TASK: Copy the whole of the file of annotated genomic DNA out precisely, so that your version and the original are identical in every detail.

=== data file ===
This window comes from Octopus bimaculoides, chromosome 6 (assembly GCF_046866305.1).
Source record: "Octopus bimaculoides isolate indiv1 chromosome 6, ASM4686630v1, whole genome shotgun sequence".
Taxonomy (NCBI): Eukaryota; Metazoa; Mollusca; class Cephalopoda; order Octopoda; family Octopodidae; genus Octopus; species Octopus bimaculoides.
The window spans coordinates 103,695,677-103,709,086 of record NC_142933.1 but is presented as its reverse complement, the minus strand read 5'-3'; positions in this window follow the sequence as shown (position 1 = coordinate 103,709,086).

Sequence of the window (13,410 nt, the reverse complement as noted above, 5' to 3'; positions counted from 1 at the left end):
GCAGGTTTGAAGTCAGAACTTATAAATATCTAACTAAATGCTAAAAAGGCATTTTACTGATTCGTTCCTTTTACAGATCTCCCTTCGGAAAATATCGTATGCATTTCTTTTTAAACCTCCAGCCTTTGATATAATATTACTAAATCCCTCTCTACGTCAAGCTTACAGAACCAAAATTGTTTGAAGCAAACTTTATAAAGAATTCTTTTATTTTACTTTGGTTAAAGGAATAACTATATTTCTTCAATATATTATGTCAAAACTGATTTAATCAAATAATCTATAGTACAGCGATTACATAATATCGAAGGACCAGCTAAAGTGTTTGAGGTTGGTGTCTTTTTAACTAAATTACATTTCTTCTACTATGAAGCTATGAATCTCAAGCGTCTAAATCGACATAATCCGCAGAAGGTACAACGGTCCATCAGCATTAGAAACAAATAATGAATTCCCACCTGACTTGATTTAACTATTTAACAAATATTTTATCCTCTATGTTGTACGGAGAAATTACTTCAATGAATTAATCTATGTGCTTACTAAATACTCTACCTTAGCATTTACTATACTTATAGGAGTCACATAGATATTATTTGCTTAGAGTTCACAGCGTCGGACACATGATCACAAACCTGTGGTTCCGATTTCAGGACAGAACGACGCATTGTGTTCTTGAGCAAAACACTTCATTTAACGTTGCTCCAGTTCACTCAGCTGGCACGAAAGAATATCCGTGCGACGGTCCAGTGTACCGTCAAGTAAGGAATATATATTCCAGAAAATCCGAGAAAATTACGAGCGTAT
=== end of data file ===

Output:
This window comes from Octopus bimaculoides, chromosome 6 (assembly GCF_046866305.1).
Source record: "Octopus bimaculoides isolate indiv1 chromosome 6, ASM4686630v1, whole genome shotgun sequence".
Taxonomy (NCBI): Eukaryota; Metazoa; Mollusca; class Cephalopoda; order Octopoda; family Octopodidae; genus Octopus; species Octopus bimaculoides.
The window spans coordinates 103,695,677-103,709,086 of record NC_142933.1 but is presented as its reverse complement, the minus strand read 5'-3'; positions in this window follow the sequence as shown (position 1 = coordinate 103,709,086).

Sequence of the window (13,410 nt, the reverse complement as noted above, 5' to 3'; positions counted from 1 at the left end):
GCAGGTTTGAAGTCAGAACTTATAAATATCTAACTAAATGCTAAAAAGGCATTTTACTGATTCGTTCCTTTTACAGATCTCCCTTCGGAAAATATCGTATGCATTTCTTTTTAAACCTCCAGCCTTTGATATAATATTACTAAATCCCTCTCTACGTCAAGCTTACAGAACCAAAATTGTTTGAAGCAAACTTTATAAAGAATTCTTTTATTTTACTTTGGTTAAAGGAATAACTATATTTCTTCAATATATTATGTCAAAACTGATTTAATCAAATAATCTATAGTACAGCGATTACATAATATCGAAGGACCAGCTAAAGTGTTTGAGGTTGGTGTCTTTTTAACTAAATTACATTTCTTCTACTATGAAGCTATGAATCTCAAGCGTCTAAATCGACATAATCCGCAGAAGGTACAACGGTCCATCAGCATTAGAAACAAATAATGAATTCCCACCTGACTTGATTTAACTATTTAACAAATATTTTATCCTCTATGTTGTACGGAGAAATTACTTCAATGAATTAATCTATGTGCTTACTAAATACTCTACCTTAGCATTTACTATACTTATAGGAGTCACATAGATATTATTTGCTTAGAGTTCACAGCGTCGGACACATGATCACAAACCTGTGGTTCCGATTTCAGGACAGAACGACGCATTGTGTTCTTGAGCAAAACACTTCATTTAACGTTGCTCCAGTTCACTCAGCTGGCACGAAAGAATATCCGTGCGACGGTCCAGTGTACCGTCAAGTAAGGAATATATATTCCAGAAAATCCGAGAAAATTACGAGCGTAT